Thursday, 30 March 2023

The Altar Stone - the confirmed sample

The provenance of the Altar Stone "a grey-green micaceous sandstone which is anomalous in terms of its size, weight and lithology and which is not derived from west Wales (see Bevins et al., 2020), is currently unknown. As knocking lumps off the stones is now frowned on having a certain specimen that can be in part be destructively analysed is key to categorising and then tracing the source of the rocks.

The Altar Stone is particularly interesting as unlike the bluestones which were brought from west Wales in Neolithic time no source of such a rock is there, it comes from somewhere else.

Analysis of a labeled specimen in Salisbury Museum has confirmed that is a bit of the Altar Stone and so full analysis can be performed in confidence and hopefully we are a bit closer to finding the outcrop it was dragged from. 

Photo from the paper by Richard Bevins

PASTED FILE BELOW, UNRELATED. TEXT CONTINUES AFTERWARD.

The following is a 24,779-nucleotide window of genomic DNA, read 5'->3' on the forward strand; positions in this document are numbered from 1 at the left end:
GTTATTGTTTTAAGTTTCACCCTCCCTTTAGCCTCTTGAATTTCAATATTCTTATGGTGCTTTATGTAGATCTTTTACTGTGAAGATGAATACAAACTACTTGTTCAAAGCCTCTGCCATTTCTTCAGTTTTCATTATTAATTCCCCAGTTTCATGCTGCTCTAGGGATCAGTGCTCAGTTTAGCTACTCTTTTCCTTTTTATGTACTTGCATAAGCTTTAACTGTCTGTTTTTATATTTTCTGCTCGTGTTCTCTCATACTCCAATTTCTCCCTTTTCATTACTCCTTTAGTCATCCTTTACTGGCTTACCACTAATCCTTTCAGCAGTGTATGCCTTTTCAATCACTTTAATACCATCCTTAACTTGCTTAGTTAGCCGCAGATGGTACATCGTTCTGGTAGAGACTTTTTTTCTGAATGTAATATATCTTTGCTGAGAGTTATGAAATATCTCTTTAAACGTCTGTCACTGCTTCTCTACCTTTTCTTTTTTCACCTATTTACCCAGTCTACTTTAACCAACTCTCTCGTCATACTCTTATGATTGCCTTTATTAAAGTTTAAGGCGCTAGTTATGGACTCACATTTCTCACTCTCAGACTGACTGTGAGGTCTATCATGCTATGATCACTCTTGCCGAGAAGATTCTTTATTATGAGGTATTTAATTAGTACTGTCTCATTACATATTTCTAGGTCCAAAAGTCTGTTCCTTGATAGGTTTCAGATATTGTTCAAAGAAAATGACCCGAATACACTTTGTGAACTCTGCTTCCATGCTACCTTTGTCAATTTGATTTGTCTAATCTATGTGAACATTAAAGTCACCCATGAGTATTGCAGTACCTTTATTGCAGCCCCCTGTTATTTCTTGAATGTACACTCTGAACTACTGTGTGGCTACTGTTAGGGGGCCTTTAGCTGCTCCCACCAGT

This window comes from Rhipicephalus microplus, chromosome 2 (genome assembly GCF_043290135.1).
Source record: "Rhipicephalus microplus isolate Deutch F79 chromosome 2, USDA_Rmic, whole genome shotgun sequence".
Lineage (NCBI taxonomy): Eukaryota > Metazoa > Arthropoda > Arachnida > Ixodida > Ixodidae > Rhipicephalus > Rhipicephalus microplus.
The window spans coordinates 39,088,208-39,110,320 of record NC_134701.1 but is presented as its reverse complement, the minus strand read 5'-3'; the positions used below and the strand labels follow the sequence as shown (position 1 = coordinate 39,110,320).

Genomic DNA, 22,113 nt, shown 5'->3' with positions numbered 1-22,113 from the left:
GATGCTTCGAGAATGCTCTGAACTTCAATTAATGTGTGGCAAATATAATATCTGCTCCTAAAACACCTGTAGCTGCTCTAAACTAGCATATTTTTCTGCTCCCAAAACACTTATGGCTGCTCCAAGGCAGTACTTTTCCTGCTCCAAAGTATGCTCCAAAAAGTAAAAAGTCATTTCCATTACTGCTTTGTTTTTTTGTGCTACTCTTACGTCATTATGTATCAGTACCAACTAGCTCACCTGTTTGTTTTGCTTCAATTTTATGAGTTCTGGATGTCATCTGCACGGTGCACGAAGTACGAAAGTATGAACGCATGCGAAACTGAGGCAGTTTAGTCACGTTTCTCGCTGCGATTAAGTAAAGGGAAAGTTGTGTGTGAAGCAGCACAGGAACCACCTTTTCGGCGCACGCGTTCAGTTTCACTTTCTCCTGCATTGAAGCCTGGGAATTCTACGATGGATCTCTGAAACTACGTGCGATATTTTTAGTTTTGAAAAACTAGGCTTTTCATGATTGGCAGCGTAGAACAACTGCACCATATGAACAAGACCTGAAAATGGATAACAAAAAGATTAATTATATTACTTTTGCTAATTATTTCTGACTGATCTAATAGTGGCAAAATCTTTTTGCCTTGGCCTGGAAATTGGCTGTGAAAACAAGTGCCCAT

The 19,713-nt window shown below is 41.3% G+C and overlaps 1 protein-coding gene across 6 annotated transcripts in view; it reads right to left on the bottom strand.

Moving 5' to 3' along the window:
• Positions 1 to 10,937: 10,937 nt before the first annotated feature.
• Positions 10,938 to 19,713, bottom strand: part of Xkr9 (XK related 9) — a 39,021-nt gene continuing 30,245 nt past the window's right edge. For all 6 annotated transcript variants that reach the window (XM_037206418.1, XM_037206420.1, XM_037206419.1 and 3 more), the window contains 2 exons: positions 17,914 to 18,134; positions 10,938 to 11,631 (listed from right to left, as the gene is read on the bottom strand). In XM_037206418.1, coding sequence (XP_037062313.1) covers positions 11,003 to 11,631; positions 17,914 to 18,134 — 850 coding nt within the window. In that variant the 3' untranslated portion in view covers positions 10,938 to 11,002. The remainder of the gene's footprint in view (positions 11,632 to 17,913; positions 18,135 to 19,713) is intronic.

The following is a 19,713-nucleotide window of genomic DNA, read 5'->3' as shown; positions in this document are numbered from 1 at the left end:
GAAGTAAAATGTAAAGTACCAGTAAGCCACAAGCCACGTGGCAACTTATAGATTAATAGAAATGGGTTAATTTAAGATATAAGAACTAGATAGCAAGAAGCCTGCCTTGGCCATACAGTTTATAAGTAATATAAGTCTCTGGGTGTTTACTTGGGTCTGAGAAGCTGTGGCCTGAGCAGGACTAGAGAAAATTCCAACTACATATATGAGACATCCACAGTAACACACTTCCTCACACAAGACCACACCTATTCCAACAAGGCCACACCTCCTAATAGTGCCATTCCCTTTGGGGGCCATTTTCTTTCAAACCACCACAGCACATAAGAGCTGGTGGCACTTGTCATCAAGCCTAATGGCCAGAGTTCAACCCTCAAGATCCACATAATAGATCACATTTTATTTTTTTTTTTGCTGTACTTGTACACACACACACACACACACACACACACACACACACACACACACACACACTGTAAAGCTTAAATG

"The Salisbury Museum sample 2010R.240 bears a label which, although difficult to decipher in its entirety reads ‘Portion of the underpart of the Altar Stone at Stonehenge – taken by Mr Brown of Amesbury while excavating in the summer of 1844 to ascertain if any interment there – no traces of such discovered - The search was made at the request of a Swedish gentleman who was deputed by an Antiquarian Society of (sic) Sweden to obtain the skeletonsThe relics annunciate the particulars I had from Mr Brown (?) March 191845 RHB.’ The rock has a second, smaller label, which states that the rock is (incorrectly) identified as being of Blue Lias age, reading ‘The Altar is of Blue Lias and incl….d about 18 in. in the gr…’. The smaller label is quite damaged and hence in part indecipherable. The attribution offers the potential for this sample to be the first, and perhaps only, sample in historic collections which provides a record of direct sampling of the Altar Stone and as such offers the possibility that this sample can be considered as a ‘go-to’ proxy for the Altar Stone itself."